'By then the news of her anxiety about the cow had spread through all the village, and every able body came to help her or look on. They cut the udder and the ears, and then the legs, and gave them to her, and she thanked them all with tears of gratitude. At last there was no cow at all to worry over. Seeing the diminished carcase lying motionless, the woman smiled and murmured: "Praise to Allah, she is cured at last; she is at rest! Now I am free to go into the house and get things ready for my lord's return."

'Her lord returned at dusk. She told him: "I have been obedient. I watched the cow and tended her for hours. She was extremely ill, but all the neighbours helped to doctor her, performing many operations, and we were able to relieve her of all pain, the praise to Allah! Here are the various parts which they removed. They gave them to me, very kindly, since the cow is ours."

'Without a word the man went out to view the remnant of the cow. When he returned he seized the woman by the shoulders, and, gazing straight into her eyes, said grimly: "Allah keep thee! I am going to walk this world until I find one filthier than thou art. And if I fail to find one filthier than thou art, I shall go on walking—I have sworn it—to the end."'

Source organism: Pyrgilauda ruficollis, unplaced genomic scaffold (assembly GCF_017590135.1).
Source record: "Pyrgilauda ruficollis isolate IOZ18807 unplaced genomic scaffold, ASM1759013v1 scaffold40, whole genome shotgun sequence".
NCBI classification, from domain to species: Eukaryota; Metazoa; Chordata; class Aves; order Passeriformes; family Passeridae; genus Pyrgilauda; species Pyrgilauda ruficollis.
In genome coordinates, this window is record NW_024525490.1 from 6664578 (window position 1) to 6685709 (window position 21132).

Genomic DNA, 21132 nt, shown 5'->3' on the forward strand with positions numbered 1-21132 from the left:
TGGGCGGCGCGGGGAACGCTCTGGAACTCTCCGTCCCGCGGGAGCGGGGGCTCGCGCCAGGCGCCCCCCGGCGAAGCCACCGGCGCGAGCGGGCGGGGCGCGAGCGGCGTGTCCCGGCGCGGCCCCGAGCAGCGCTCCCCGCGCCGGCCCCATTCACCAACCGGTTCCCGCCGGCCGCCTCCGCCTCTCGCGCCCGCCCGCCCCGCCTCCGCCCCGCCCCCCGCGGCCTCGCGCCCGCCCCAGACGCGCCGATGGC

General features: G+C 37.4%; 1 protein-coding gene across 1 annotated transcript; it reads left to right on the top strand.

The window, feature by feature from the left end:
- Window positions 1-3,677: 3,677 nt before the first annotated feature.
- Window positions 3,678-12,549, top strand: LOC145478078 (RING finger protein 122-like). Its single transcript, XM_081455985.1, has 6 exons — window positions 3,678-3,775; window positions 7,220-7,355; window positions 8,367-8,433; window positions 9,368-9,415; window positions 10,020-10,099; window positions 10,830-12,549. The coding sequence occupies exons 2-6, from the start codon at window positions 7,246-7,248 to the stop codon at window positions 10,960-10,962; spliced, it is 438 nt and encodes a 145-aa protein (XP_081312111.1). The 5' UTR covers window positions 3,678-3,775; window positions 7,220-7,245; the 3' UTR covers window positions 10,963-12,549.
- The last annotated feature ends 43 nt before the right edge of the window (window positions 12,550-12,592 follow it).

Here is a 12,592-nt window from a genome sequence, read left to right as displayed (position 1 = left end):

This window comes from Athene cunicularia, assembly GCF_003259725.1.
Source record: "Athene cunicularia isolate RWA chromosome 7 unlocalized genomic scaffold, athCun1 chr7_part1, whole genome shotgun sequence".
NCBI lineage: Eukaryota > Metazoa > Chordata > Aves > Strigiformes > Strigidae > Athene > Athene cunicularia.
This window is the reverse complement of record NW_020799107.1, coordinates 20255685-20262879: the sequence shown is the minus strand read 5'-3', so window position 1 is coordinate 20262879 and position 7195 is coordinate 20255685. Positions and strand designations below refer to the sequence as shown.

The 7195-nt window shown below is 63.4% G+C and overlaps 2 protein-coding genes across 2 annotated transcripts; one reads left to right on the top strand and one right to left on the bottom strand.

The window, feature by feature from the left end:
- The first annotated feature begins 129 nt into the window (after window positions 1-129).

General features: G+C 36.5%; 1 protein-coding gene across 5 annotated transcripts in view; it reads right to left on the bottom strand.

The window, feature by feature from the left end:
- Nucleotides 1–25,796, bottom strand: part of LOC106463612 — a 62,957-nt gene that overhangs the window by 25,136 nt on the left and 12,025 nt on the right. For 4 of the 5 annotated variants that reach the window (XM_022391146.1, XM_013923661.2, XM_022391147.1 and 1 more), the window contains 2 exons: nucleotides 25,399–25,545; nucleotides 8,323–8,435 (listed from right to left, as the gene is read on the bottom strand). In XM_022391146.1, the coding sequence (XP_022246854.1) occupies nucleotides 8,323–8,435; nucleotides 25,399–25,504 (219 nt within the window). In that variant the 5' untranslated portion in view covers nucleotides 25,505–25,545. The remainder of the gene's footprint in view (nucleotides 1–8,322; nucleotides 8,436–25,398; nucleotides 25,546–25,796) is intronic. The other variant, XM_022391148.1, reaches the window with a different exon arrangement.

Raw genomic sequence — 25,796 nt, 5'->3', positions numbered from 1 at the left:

Suleyman broke off there suddenly, to the surprise of all.

'I fail to see how that rare thing applies to my case,' I observed, as soon as I felt sure that he had finished speaking.

'It does not apply to your case, but it does to others,' he replied on brief reflection. 'It is dangerous to put ideas in people's heads or rouse self-consciousness, for who can tell what demons lurk in people's brains.... But wait and I will find a rare thing suited to the present instance.'